A debate is beginning to circulate in cattle trading circles that the beef market has reached, or nearly reached, support levels and will claw its way higher from here on, pulling fed cattle prices along for the ride.
The $179.99 per cwt low in the USDA’s reported boxed beef cutout level seems like it could be a market bottom since it is the 2016 low, and beef prices have a habit of picking up from here into late December. However, beef prices aren’t following the 2010-2014 average. They’re following last year’s trend, which rallied in October and November only to fall to the annual low in late December.
THE BULLISH VIEW
A Seeking Alpha article by noted market analyst Andrew Hecht said fed cattle prices in October dropped to $94.30 per cwt, a decline of about 45% from the highs and the lowest level since 2010.
A 2012 drought across the Plains brought cattle to market early resulting in a beef shortage that rallied cattle to record highs in 2014, Hecht said. Since then, the higher prices and a return of rain resulted in an increase in herd sizes.
At the same time, four straight years of bumper grain crops caused feed prices to fall, allowing the industry to grow and mature cattle to appropriate weights for processing, Hecht said.
After this year’s grilling season, fed cattle did something it had not done since 2010, he said. Prices fell to less than $1 a pound. There now is support at the $80 level, which the market has not tested. Instead, Dec cattle futures prices have bounced back to around $1.04.
A MORE BEARISH PERSPECTIVE
Live cattle futures prices are in a state of backwardation, meaning deferred futures contracts are lower in price than the nearby contracts. Trading textbooks say this is because the market wants the commodities more now than they will in the future.
But backwardation also can mean the market feels supplies will be greater in the future than they are at present, and that with relatively stable demand, the larger supplies should force prices lower in coming months.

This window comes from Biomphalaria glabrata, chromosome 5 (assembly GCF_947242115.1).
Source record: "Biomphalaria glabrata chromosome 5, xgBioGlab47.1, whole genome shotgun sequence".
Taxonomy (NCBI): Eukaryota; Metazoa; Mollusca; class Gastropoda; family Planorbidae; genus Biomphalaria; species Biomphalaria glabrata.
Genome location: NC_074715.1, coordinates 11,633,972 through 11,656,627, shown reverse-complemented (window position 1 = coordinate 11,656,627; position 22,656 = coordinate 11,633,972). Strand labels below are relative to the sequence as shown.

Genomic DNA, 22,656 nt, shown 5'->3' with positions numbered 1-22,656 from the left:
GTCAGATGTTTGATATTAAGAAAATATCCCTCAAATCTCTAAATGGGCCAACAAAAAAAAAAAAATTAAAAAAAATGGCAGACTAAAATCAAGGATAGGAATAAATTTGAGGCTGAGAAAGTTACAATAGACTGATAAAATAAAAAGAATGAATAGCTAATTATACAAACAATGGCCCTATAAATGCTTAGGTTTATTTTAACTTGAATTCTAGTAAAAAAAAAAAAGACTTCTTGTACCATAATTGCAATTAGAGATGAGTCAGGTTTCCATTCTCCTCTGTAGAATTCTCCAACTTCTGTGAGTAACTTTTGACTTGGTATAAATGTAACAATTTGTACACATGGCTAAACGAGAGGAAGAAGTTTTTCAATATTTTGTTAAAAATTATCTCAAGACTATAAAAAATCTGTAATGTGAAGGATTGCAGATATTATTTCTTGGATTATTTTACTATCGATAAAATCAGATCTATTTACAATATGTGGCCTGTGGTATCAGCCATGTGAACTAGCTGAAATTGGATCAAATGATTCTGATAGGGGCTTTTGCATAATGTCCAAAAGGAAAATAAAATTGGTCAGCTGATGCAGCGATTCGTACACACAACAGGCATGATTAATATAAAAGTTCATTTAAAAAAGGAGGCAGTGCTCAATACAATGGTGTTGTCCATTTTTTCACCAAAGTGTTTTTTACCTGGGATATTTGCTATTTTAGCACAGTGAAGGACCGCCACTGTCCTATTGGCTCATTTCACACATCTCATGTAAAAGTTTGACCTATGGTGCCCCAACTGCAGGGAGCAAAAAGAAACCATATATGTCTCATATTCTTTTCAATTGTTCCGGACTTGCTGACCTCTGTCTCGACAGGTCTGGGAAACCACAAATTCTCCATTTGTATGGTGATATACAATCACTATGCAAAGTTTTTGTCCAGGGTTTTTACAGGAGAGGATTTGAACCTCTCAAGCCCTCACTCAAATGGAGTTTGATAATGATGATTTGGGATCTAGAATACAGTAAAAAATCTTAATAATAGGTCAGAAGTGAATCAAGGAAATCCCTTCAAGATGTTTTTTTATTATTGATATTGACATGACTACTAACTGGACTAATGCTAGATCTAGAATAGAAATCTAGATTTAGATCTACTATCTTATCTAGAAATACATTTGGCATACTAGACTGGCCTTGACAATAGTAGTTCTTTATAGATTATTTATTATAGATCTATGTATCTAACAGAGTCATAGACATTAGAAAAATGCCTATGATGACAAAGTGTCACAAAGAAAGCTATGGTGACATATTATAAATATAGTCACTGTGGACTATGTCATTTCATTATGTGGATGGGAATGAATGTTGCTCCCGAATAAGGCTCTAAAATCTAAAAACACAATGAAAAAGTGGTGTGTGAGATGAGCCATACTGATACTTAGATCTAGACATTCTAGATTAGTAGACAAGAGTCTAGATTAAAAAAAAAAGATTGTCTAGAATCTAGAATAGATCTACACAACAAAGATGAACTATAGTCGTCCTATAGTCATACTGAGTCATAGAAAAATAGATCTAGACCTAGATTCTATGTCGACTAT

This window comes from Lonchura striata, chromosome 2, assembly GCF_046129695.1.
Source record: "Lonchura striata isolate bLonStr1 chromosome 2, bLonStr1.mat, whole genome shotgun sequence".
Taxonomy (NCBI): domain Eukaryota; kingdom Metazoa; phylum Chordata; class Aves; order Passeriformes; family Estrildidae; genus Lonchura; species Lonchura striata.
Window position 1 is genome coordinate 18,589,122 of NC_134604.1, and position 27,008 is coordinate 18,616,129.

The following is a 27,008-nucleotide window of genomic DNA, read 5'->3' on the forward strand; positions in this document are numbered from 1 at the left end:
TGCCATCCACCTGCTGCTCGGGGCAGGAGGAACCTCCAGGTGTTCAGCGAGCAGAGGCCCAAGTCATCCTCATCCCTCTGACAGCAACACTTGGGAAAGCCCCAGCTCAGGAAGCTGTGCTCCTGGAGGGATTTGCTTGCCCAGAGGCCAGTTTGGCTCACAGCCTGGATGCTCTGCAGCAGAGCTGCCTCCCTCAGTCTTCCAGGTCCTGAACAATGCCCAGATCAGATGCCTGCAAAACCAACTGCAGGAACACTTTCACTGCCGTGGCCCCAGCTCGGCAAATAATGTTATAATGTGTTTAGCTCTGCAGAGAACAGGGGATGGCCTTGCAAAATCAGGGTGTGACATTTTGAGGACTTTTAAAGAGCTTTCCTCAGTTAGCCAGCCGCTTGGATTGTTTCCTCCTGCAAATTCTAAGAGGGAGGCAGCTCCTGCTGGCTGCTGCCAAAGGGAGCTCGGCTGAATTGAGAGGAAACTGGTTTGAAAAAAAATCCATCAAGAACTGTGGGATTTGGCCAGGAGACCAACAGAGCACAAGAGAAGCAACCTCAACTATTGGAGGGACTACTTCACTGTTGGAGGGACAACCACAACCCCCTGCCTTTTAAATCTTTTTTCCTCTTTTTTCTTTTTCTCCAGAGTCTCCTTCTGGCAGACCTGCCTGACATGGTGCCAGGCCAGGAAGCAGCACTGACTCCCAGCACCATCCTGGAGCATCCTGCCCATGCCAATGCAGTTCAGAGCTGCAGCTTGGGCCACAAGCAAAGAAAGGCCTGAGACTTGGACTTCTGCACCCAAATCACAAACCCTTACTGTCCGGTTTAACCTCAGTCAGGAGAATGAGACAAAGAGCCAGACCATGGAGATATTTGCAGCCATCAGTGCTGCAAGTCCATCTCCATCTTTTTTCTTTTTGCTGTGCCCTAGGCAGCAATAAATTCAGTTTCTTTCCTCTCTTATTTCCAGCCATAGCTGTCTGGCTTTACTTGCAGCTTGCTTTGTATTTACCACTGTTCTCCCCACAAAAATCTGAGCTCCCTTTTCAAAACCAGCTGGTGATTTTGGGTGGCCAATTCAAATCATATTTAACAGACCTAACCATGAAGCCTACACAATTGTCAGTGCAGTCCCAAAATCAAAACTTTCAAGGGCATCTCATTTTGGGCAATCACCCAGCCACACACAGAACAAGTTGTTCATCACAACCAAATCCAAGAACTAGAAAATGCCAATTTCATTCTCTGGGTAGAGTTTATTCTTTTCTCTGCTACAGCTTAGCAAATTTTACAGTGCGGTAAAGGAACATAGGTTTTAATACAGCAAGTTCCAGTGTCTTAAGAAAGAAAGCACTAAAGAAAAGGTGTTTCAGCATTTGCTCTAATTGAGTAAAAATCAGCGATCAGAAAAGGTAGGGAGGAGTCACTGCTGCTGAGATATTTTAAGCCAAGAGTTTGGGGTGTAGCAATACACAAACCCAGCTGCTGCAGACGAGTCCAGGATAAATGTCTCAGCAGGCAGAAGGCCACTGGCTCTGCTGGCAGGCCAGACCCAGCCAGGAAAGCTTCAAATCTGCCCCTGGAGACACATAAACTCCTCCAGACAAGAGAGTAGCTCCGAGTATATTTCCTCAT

Traders say they think USDA data point to higher supplies in coming months as the cow herd continues to grow and produce more calves that eventually wind up in the feedlots and going to slaughter.
Hecht also sees export demand issues for beef and cattle markets.
Indonesia, the world’s fourth-largest population with more than 258 million people, has a growing economy that is feeding a demand for red meat. It is a Muslim country, so pork is off the table.
Indonesia has imported cattle from Australia, the largest producing country in the region, he said. But frozen buffalo meat from India as suddenly become available legally at half the price.
Greater competition for Australia means the same for the US.
CASH CATTLE MARKETS QUIET
Cash cattle markets Tuesday were quiet. Traders await today’s Superior Auction with expectations for prices to lose $1 or so. Cattle sold last week at mostly $105 live and $162 to $164 dressed.
The USDA’s choice cutout Tuesday was $1.93 per cwt lower at $185.34, while select was off $0.38 at $171.94. The choice/select spread narrowed to $13.40 from $14.95 with 108 loads of fabricated product sold into the spot market.
The CME Feeder Cattle Index for the seven days ended Monday was $126.46 per cwt, unchanged from a revised Friday report. This compares with Tuesday’s Nov settlement at $124.40, up $0.32.